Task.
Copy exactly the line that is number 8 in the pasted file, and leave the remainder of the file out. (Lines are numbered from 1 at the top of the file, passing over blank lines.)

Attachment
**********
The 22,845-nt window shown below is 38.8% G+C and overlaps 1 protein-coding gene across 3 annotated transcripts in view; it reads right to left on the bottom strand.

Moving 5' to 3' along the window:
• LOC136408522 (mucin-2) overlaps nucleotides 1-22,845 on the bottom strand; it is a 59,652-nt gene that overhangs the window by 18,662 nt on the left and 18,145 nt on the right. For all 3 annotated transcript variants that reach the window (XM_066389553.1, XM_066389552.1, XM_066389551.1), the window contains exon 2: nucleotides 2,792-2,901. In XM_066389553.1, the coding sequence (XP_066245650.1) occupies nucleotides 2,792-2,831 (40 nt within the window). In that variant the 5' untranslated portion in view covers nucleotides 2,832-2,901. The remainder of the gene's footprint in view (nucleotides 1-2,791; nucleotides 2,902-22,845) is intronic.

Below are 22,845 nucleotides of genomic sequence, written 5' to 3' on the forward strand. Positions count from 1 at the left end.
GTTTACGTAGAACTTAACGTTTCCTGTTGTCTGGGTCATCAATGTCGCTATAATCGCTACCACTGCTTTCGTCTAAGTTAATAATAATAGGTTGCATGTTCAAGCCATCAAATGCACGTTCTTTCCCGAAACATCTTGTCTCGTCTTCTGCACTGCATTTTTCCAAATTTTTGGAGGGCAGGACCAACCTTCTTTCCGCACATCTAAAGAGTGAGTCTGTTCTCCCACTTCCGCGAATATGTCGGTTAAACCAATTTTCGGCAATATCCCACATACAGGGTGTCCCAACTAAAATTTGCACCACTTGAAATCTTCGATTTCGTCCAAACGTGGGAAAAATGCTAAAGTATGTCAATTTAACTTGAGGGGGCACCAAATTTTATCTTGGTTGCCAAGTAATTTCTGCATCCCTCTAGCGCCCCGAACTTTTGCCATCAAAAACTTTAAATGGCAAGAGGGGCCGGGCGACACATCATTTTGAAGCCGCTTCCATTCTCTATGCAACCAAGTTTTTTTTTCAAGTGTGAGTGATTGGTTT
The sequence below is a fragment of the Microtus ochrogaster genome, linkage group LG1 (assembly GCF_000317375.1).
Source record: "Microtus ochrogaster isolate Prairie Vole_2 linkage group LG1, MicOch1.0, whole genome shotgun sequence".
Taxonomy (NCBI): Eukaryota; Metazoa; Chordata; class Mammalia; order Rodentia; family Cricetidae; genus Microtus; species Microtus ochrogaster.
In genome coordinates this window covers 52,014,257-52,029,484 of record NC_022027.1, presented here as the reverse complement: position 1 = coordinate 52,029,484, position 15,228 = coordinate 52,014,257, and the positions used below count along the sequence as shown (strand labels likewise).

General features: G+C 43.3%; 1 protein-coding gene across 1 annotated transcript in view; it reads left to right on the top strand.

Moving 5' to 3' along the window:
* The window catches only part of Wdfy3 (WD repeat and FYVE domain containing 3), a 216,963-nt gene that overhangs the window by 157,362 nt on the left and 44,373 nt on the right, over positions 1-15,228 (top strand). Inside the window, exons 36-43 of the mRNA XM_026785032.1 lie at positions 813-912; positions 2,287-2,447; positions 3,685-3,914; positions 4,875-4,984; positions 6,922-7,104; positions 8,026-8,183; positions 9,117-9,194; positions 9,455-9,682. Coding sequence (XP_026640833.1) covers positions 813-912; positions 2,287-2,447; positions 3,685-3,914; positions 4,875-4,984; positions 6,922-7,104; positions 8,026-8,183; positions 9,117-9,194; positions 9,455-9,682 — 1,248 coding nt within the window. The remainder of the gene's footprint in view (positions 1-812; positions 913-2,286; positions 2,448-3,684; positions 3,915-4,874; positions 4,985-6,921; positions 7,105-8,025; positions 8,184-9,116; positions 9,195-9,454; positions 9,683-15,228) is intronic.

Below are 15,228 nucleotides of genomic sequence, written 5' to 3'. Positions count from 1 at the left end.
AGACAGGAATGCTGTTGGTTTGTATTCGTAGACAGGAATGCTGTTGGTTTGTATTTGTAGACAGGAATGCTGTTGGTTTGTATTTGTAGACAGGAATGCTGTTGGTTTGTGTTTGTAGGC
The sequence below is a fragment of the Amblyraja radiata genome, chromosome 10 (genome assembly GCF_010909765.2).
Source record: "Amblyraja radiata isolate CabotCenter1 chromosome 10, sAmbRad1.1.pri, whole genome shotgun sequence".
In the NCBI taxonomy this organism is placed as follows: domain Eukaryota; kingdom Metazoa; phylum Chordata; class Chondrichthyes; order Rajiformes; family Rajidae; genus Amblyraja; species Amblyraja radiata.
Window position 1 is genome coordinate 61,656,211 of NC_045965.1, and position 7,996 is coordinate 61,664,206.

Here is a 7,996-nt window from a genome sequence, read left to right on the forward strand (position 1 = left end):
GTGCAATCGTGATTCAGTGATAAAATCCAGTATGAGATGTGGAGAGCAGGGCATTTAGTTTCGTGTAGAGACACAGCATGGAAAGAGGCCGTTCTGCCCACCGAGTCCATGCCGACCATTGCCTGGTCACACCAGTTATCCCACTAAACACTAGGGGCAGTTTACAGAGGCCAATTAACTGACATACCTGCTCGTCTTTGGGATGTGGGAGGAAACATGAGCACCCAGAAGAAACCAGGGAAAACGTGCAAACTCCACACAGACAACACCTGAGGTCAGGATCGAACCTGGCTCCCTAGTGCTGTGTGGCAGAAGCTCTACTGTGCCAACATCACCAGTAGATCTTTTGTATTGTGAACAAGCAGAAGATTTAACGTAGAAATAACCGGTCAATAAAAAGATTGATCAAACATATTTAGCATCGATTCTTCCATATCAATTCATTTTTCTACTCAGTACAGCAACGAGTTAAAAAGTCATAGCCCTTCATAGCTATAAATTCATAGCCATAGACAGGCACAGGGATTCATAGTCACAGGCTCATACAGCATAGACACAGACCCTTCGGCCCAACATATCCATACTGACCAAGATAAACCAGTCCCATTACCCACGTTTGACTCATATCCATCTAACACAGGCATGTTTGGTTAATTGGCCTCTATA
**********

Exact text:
Taxonomy (NCBI): Eukaryota; Metazoa; Chordata; class Mammalia; order Rodentia; family Cricetidae; genus Microtus; species Microtus ochrogaster.